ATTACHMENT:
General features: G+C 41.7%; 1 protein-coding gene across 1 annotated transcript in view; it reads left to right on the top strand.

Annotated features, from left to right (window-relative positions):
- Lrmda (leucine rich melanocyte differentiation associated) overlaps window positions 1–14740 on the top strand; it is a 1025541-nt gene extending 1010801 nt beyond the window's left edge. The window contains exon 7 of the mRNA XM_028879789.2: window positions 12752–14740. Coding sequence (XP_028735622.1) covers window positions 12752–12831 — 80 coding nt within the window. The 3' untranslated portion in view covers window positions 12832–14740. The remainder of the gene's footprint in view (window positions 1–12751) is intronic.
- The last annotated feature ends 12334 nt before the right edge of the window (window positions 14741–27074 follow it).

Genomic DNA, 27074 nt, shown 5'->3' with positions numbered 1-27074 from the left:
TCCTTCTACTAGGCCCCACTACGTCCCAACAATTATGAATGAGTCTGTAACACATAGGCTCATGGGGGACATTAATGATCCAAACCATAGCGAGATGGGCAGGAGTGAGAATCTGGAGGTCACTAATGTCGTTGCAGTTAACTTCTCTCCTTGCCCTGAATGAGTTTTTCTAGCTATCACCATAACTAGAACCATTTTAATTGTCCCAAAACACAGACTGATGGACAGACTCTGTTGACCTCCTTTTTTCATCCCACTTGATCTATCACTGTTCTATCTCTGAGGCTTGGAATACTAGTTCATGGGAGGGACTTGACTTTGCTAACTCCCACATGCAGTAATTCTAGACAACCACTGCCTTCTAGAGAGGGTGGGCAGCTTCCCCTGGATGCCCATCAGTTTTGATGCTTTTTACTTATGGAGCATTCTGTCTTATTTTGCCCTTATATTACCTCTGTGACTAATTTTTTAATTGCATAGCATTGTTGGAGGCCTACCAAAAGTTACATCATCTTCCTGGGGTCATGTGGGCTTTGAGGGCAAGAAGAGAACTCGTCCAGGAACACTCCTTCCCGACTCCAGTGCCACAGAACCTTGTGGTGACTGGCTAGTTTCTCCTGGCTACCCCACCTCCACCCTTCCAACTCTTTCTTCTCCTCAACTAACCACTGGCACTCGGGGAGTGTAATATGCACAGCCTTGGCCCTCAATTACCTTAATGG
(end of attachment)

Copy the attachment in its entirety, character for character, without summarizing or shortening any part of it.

General features: G+C 41.7%; 1 protein-coding gene across 1 annotated transcript in view; it reads left to right on the top strand.

Annotated features, from left to right (window-relative positions):
- Lrmda (leucine rich melanocyte differentiation associated) overlaps window positions 1–14740 on the top strand; it is a 1025541-nt gene extending 1010801 nt beyond the window's left edge. The window contains exon 7 of the mRNA XM_028879789.2: window positions 12752–14740. Coding sequence (XP_028735622.1) covers window positions 12752–12831 — 80 coding nt within the window. The 3' untranslated portion in view covers window positions 12832–14740. The remainder of the gene's footprint in view (window positions 1–12751) is intronic.
- The last annotated feature ends 12334 nt before the right edge of the window (window positions 14741–27074 follow it).

Genomic DNA, 27074 nt, shown 5'->3' with positions numbered 1-27074 from the left:
TCCTTCTACTAGGCCCCACTACGTCCCAACAATTATGAATGAGTCTGTAACACATAGGCTCATGGGGGACATTAATGATCCAAACCATAGCGAGATGGGCAGGAGTGAGAATCTGGAGGTCACTAATGTCGTTGCAGTTAACTTCTCTCCTTGCCCTGAATGAGTTTTTCTAGCTATCACCATAACTAGAACCATTTTAATTGTCCCAAAACACAGACTGATGGACAGACTCTGTTGACCTCCTTTTTTCATCCCACTTGATCTATCACTGTTCTATCTCTGAGGCTTGGAATACTAGTTCATGGGAGGGACTTGACTTTGCTAACTCCCACATGCAGTAATTCTAGACAACCACTGCCTTCTAGAGAGGGTGGGCAGCTTCCCCTGGATGCCCATCAGTTTTGATGCTTTTTACTTATGGAGCATTCTGTCTTATTTTGCCCTTATATTACCTCTGTGACTAATTTTTTAATTGCATAGCATTGTTGGAGGCCTACCAAAAGTTACATCATCTTCCTGGGGTCATGTGGGCTTTGAGGGCAAGAAGAGAACTCGTCCAGGAACACTCCTTCCCGACTCCAGTGCCACAGAACCTTGTGGTGACTGGCTAGTTTCTCCTGGCTACCCCACCTCCACCCTTCCAACTCTTTCTTCTCCTCAACTAACCACTGGCACTCGGGGAGTGTAATATGCACAGCCTTGGCCCTCAATTACCTTAATGG